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Homework Help: Projectile Motion/Dropping an object from the sky

  1. Jan 22, 2009 #1
    An eagle is flying horizontally at 7.9 m/s with a fish in its claws. It accidentally drops the fish.

    (a) How much time passes before the fish's speed doubles?

    (b) How much additional time would be required for the fish's speed to double again?

    Initial velocity in the x direction is 7.9m/s. I assumed final velocity in x direction was 7.9m/s and acceleration was 0. But when I use the equations to find one of the other unknown variables everything cancels out and I get zero. There is an example in the book, but it gives the height the fish is dropped from. I feel like I need to know another variable in order to solve this.
  2. jcsd
  3. Jan 22, 2009 #2
    Are you sure you're reading the question right? If the fish is in free fall the only acceleration on it is due to gravity. The speed in the x direction will NEVER double unless there is some acceleration in the x direction.

    The distance may double if you assume it can fall long enough, perhaps that is what the question is after.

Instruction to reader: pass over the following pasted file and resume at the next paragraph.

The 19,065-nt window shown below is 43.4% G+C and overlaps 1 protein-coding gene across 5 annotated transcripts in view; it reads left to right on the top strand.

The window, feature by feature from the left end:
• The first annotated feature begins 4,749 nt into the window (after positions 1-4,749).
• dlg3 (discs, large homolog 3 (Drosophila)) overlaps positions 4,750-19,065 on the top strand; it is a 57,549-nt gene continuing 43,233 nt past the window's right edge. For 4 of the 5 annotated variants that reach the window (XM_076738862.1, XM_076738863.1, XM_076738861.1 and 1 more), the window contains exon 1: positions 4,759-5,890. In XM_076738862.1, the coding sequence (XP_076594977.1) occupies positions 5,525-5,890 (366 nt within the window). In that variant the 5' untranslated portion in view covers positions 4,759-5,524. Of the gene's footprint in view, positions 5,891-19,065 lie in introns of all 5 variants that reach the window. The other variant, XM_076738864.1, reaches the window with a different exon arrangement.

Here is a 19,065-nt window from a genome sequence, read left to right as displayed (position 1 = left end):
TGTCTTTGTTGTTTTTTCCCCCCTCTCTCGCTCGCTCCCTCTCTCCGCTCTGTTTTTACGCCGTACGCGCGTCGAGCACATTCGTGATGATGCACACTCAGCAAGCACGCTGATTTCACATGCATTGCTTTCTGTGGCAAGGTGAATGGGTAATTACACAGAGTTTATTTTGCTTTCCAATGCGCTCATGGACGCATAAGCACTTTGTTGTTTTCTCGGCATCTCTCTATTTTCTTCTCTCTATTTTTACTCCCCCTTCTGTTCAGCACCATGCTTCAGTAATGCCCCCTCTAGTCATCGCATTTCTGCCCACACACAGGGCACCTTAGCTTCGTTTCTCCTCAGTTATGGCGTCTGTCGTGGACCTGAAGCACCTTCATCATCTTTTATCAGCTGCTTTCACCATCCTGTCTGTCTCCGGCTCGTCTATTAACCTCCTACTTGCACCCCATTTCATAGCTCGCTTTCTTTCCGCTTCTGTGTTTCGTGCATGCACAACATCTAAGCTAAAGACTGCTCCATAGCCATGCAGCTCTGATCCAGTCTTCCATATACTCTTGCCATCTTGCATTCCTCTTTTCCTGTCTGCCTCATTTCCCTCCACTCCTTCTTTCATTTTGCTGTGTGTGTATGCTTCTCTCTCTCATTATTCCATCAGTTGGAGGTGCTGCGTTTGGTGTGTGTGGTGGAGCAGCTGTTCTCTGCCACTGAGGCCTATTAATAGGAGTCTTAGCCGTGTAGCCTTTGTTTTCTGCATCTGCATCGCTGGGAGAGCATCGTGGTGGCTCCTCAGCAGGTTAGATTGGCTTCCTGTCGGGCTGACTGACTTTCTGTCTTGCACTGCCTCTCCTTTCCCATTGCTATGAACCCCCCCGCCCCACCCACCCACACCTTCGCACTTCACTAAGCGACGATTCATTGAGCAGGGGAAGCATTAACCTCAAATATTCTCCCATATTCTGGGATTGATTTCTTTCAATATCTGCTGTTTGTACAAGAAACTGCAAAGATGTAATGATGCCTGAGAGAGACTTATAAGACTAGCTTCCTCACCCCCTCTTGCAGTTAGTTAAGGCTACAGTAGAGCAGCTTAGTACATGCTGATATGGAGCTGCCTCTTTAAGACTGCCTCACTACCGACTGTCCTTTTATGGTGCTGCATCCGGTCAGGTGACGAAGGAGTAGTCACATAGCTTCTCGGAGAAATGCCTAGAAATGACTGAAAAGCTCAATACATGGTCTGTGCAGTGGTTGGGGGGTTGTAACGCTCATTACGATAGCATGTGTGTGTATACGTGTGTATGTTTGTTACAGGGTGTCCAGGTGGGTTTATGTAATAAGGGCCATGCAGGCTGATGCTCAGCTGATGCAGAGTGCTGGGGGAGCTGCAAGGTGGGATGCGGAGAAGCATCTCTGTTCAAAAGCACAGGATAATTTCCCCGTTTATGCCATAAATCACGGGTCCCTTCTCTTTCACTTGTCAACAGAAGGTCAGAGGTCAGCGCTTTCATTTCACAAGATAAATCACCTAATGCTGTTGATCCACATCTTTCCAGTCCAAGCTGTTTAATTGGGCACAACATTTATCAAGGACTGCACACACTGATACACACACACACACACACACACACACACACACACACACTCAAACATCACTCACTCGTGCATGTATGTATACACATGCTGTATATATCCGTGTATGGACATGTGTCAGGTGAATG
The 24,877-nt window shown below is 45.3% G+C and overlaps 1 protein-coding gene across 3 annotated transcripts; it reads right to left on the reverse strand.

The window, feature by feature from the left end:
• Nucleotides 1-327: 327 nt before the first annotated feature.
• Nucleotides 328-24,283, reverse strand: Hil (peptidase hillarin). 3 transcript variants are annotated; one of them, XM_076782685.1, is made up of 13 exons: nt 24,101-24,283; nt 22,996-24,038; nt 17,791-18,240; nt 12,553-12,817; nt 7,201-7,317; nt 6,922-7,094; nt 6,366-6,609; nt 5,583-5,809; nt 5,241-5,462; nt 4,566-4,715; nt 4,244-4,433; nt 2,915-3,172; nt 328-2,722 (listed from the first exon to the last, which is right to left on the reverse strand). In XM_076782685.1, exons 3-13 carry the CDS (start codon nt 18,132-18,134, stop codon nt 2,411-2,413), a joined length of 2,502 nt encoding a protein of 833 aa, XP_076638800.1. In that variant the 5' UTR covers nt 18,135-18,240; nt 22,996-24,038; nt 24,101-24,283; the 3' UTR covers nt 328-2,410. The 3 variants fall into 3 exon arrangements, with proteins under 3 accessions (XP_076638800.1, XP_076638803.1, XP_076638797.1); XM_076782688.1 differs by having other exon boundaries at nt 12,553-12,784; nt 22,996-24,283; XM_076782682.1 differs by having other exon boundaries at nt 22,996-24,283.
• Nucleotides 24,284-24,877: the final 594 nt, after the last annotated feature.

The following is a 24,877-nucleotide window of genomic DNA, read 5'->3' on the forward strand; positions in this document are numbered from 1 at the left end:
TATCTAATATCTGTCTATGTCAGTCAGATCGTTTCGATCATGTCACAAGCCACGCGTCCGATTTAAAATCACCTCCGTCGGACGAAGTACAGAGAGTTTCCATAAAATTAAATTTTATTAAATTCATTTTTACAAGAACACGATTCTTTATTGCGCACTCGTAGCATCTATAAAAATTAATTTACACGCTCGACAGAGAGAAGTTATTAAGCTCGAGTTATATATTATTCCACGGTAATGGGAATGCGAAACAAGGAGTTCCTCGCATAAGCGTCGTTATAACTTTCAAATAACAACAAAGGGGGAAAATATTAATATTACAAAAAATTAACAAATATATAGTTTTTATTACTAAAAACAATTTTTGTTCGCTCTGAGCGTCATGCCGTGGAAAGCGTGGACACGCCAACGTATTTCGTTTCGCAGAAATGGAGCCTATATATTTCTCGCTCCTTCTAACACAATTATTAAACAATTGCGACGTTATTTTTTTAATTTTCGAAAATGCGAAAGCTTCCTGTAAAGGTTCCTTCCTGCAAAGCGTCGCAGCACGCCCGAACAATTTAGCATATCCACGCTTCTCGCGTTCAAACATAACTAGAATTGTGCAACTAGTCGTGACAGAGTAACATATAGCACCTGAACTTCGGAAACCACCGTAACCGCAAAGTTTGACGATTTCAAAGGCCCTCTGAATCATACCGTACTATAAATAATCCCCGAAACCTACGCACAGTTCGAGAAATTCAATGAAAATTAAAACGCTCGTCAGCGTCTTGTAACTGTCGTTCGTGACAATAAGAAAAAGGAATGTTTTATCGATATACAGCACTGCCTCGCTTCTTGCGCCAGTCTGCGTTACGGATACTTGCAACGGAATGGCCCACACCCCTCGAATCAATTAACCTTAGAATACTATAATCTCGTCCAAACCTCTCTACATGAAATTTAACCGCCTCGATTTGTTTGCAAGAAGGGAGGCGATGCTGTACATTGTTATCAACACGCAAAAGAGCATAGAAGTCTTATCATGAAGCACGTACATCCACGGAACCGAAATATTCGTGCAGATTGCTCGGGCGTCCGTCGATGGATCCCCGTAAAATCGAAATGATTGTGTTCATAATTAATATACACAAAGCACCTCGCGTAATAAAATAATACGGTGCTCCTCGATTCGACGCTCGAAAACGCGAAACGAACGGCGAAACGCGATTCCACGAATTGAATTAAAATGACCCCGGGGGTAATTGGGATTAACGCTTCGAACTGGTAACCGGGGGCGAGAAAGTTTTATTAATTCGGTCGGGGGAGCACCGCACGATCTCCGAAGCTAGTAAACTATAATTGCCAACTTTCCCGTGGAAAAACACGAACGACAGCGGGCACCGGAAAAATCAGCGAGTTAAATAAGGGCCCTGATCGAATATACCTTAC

4. Jan 22, 2009 #3
    That's what I did. I had Ax=0 m/s^2, Vix= 7.9 m/s, Ay= -9.8 and Viy= 0 m/s and when I plug them into any equation it is always zero
  5. Jan 22, 2009 #4


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    Could you show your calculation?
  6. Jan 22, 2009 #5
    I can find either displacement or time. With either one I get 0.

    Vf= Vi + at --> 7.9= 7.9 + (0)t
    Vf^2= Vi^2 + 2ax --> 7.9^2= 7.9^2 + 2(0)x
  7. Jan 22, 2009 #6
    What are you finding the displacement of or what would you be finding the time of?
  8. Jan 22, 2009 #7
    (a) How much time passes before the fish's speed doubles?

    (b) How much additional time would be required for the fish's speed to double again?
  9. Jan 22, 2009 #8
    If the eagle is flying completely horizontal at 7.9m/s when it drops the fish then its speed in the horizontal will remain constant; it will never double. The fish could sail through free space for eternity and it's speed will remain 7.9m/s.

    The question would make more sense if the 7.9m/s was downwards and the eagle let go. Because then you're finding out how long it takes the acceleration due to gravity to speed up the fish from -7.9m/s to -15.8m/s.
  10. Jan 22, 2009 #9


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    What they are asking in this problem is at what time does the speed double?

    Speed is the |velocity|.

    Hence if Vx is invariant, the magnitude of the velocity vector will be when

    Vy is equal to (√3)*Vx ---> Vx² + ((√3)*Vx )² = (1 + 3)*Vx² = 4*Vx² ---> |New V| = 2*|Vx|

    So all you need to determine is how long until the Vy is (√3)*Vx
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